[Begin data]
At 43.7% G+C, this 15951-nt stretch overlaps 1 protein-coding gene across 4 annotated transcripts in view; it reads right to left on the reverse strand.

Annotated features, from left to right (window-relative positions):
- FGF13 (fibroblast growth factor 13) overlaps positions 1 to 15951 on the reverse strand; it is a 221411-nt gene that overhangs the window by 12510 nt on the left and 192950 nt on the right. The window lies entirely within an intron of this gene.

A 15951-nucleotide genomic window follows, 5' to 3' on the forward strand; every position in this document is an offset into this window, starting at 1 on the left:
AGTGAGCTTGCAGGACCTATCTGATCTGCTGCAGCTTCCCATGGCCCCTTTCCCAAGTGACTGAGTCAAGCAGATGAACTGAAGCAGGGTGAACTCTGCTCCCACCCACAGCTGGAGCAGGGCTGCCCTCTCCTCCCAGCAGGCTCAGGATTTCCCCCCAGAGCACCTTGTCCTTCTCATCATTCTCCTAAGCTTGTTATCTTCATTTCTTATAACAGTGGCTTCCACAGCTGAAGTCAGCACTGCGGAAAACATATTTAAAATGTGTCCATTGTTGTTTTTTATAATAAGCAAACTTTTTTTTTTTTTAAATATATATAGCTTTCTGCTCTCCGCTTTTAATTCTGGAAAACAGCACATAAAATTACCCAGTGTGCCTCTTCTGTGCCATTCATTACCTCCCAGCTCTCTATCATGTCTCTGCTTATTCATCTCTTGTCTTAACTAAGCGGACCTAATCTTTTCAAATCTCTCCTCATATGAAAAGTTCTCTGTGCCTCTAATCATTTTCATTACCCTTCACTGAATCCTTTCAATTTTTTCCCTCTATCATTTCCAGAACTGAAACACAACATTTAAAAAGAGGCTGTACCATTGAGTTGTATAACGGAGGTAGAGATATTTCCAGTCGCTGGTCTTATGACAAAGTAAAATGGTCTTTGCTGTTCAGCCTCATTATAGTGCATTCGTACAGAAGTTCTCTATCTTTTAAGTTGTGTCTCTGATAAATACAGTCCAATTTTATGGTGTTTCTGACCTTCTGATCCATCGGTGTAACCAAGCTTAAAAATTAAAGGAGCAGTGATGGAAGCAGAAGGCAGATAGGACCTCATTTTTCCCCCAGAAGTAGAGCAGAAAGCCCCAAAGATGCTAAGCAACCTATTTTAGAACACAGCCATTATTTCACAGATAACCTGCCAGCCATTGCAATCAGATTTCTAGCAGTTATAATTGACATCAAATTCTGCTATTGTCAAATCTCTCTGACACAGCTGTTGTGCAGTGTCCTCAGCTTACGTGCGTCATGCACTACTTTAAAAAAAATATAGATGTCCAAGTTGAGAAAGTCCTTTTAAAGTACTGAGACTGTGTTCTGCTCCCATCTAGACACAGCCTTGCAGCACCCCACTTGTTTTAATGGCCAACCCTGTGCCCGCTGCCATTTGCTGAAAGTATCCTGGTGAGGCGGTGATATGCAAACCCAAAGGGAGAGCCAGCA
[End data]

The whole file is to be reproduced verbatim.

At 43.7% G+C, this 15951-nt stretch overlaps 1 protein-coding gene across 4 annotated transcripts in view; it reads right to left on the reverse strand.

Annotated features, from left to right (window-relative positions):
- FGF13 (fibroblast growth factor 13) overlaps positions 1 to 15951 on the reverse strand; it is a 221411-nt gene that overhangs the window by 12510 nt on the left and 192950 nt on the right. The window lies entirely within an intron of this gene.

A 15951-nucleotide genomic window follows, 5' to 3' on the forward strand; every position in this document is an offset into this window, starting at 1 on the left:
AGTGAGCTTGCAGGACCTATCTGATCTGCTGCAGCTTCCCATGGCCCCTTTCCCAAGTGACTGAGTCAAGCAGATGAACTGAAGCAGGGTGAACTCTGCTCCCACCCACAGCTGGAGCAGGGCTGCCCTCTCCTCCCAGCAGGCTCAGGATTTCCCCCCAGAGCACCTTGTCCTTCTCATCATTCTCCTAAGCTTGTTATCTTCATTTCTTATAACAGTGGCTTCCACAGCTGAAGTCAGCACTGCGGAAAACATATTTAAAATGTGTCCATTGTTGTTTTTTATAATAAGCAAACTTTTTTTTTTTTTAAATATATATAGCTTTCTGCTCTCCGCTTTTAATTCTGGAAAACAGCACATAAAATTACCCAGTGTGCCTCTTCTGTGCCATTCATTACCTCCCAGCTCTCTATCATGTCTCTGCTTATTCATCTCTTGTCTTAACTAAGCGGACCTAATCTTTTCAAATCTCTCCTCATATGAAAAGTTCTCTGTGCCTCTAATCATTTTCATTACCCTTCACTGAATCCTTTCAATTTTTTCCCTCTATCATTTCCAGAACTGAAACACAACATTTAAAAAGAGGCTGTACCATTGAGTTGTATAACGGAGGTAGAGATATTTCCAGTCGCTGGTCTTATGACAAAGTAAAATGGTCTTTGCTGTTCAGCCTCATTATAGTGCATTCGTACAGAAGTTCTCTATCTTTTAAGTTGTGTCTCTGATAAATACAGTCCAATTTTATGGTGTTTCTGACCTTCTGATCCATCGGTGTAACCAAGCTTAAAAATTAAAGGAGCAGTGATGGAAGCAGAAGGCAGATAGGACCTCATTTTTCCCCCAGAAGTAGAGCAGAAAGCCCCAAAGATGCTAAGCAACCTATTTTAGAACACAGCCATTATTTCACAGATAACCTGCCAGCCATTGCAATCAGATTTCTAGCAGTTATAATTGACATCAAATTCTGCTATTGTCAAATCTCTCTGACACAGCTGTTGTGCAGTGTCCTCAGCTTACGTGCGTCATGCACTACTTTAAAAAAAATATAGATGTCCAAGTTGAGAAAGTCCTTTTAAAGTACTGAGACTGTGTTCTGCTCCCATCTAGACACAGCCTTGCAGCACCCCACTTGTTTTAATGGCCAACCCTGTGCCCGCTGCCATTTGCTGAAAGTATCCTGGTGAGGCGGTGATATGCAAACCCAAAGGGAGAGCCAGCA